A skilled nursing facility (SNF) is a residential establishment for short-term medically necessary services. SNFs provide care to their residents for various needs, usually post-hospitalization. Facilities provide custodial care such as bathing, dressing, and help eating, as well as skilled nursing.
You might need an SNF if:
Nursing homes and SNFs are often confused with one another. Be sure to thoroughly research your residential nursing facility options near you.
Active adult communities usually feature resort-style amenities and convenient services for adults 55 and older.
If you want to spend your retirement having fun, relaxing, and socializing, this is the type of place to do it. Houses, condos, townhouses, and apartments are common living spaces. And, amenities? Here are just a few some communities offer:
To learn more about active adult communities, check out our article on active adult versus independent living!
Continuing care retirement communities (CCRCs), also known as life plan communities, have the unique quality of combining traditional retirement living with the services of assisted living and skilled nursing facilities. CCRCs help retirees plan for the possibility of future medical conditions or needs while also providing amenities, social opportunities, and leisure time.
If you want to enjoy a leisurely retirement, but have medical or personal care needs, then check out a CCRC. In addition to offering a huge variety of social activities, amenities, and outings, these places will also cater to your ever-changing needs as you age.
Not sold? Then, read more about continuing care retirement communities.
Let’s just face a simple fact: senior housing costs are going to vary big time depending on what you choose, where you choose it, and how your bill is structured. So, let’s talk basics to get you going.
Entry fees are very common in retirement communities. These upfront costs cover amenities, services, or care that are offered. They can range anywhere from $1,000 to $10,000 in a community. But, it’s definitely worth noting that CCRCs usually have entry fees that cost upwards of $300,000 (because you’re paying for all medical care you might need in the future).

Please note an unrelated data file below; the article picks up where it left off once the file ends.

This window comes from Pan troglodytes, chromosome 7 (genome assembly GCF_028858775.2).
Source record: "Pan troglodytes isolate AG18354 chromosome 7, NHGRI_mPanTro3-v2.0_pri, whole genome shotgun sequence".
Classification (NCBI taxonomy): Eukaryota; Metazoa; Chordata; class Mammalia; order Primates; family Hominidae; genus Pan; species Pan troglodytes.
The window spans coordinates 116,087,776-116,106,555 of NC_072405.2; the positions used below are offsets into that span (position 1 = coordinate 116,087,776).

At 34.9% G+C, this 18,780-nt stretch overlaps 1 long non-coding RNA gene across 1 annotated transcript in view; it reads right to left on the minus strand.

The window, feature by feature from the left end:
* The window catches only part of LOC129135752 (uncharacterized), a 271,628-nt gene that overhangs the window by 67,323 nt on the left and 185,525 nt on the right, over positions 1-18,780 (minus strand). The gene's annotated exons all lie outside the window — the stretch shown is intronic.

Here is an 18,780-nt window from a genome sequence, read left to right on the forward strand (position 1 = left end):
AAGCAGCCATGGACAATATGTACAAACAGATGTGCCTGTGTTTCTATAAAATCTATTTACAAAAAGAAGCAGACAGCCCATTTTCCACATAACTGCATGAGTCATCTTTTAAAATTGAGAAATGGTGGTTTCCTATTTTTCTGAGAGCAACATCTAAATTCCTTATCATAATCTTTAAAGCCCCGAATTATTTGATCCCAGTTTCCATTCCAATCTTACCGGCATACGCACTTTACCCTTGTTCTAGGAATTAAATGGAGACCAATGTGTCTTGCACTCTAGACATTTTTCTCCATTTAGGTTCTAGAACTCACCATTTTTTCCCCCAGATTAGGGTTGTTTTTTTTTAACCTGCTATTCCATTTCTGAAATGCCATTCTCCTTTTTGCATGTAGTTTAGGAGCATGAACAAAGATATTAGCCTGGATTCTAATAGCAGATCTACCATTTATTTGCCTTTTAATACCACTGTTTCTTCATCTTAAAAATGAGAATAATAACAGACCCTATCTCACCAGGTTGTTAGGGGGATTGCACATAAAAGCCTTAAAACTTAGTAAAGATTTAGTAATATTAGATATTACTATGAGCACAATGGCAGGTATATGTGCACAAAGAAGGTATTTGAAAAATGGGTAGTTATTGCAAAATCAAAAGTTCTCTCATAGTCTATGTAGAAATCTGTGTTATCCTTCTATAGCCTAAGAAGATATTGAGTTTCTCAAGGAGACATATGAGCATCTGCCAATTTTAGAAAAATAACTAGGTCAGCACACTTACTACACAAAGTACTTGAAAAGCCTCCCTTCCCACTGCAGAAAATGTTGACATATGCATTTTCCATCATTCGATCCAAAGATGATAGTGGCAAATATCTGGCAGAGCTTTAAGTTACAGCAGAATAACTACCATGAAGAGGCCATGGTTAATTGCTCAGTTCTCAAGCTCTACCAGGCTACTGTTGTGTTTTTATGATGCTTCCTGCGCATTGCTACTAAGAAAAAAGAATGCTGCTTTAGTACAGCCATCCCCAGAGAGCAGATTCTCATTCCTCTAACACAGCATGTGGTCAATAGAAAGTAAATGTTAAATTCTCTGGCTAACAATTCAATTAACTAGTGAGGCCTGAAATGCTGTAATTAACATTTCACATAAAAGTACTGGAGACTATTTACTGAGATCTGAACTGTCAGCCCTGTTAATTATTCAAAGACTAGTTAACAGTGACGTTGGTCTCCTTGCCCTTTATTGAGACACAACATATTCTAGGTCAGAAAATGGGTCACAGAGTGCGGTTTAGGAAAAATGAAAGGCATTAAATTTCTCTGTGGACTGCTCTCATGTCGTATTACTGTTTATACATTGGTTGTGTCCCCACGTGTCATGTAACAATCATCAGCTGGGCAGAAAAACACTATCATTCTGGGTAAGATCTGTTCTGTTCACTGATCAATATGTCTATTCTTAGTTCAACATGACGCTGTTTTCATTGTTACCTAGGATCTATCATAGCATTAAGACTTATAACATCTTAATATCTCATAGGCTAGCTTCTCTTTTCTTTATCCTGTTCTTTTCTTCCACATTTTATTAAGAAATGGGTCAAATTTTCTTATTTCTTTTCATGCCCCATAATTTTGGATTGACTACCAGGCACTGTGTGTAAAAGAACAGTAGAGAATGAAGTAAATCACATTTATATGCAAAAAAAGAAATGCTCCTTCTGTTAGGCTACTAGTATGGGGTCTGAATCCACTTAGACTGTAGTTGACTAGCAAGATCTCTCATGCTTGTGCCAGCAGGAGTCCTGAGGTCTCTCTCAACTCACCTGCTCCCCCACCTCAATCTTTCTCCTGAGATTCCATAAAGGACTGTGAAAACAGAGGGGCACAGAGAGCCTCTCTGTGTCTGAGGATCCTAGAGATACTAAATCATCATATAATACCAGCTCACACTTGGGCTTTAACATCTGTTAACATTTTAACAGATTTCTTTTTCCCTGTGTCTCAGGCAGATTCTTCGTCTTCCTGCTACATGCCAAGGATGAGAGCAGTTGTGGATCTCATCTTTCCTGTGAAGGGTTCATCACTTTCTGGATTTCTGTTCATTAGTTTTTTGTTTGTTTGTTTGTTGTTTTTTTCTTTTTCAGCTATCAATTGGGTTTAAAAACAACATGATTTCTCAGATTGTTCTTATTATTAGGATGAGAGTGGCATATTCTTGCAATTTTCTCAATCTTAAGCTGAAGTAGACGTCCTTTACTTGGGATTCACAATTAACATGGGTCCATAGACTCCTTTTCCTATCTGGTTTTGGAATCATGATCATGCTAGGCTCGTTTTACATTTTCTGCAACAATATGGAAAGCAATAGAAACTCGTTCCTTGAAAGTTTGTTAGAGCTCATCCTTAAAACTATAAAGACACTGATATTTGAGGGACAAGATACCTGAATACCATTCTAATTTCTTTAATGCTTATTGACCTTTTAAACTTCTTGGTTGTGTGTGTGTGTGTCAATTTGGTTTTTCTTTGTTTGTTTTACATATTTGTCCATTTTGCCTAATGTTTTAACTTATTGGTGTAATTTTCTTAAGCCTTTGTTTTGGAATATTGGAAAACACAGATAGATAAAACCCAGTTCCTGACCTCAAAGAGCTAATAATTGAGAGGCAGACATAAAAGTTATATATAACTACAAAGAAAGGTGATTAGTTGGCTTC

A monthly fee in the low thousands can be expected. Nursing homes or SNFs may charge you monthly room and board, while an active adult community will charge service fees. No matter what they call it, you can almost always expect some sort of monthly bill. Also worth noting here: some senior housing that offers all the extras will bill you “a la carte,” which is just a fancy way of saying “pay per service.”
Do senior housing and insurance really have anything to do with one another? Well, yes, actually. Did you know that Medicare will not pay for long-term care? That means it won’t pay for you to stay in places like nursing homes or independent living, even if they offer services you’d usually think of as being on the health care spectrum. Now, long-term care insurance? That’s something worth looking into a little further! Long-term care insurance can be used for nursing homes, retirement communities, and many other living options.
How do you know when it’s time to make a change?
It doesn’t have to be hard! Think about your wants. Your needs. How’s your retirement money looking? How about your spouse? Do they have savings? Consider your health. Consider how much fun you want to have and where you want to spend your time. Remember to talk with a family member and get as much help in the decision-making process as you want!
Ready to make a change? Then check out these resources for more info:
Section 8, the Housing Choice Voucher Program
Originally published October 17, 2023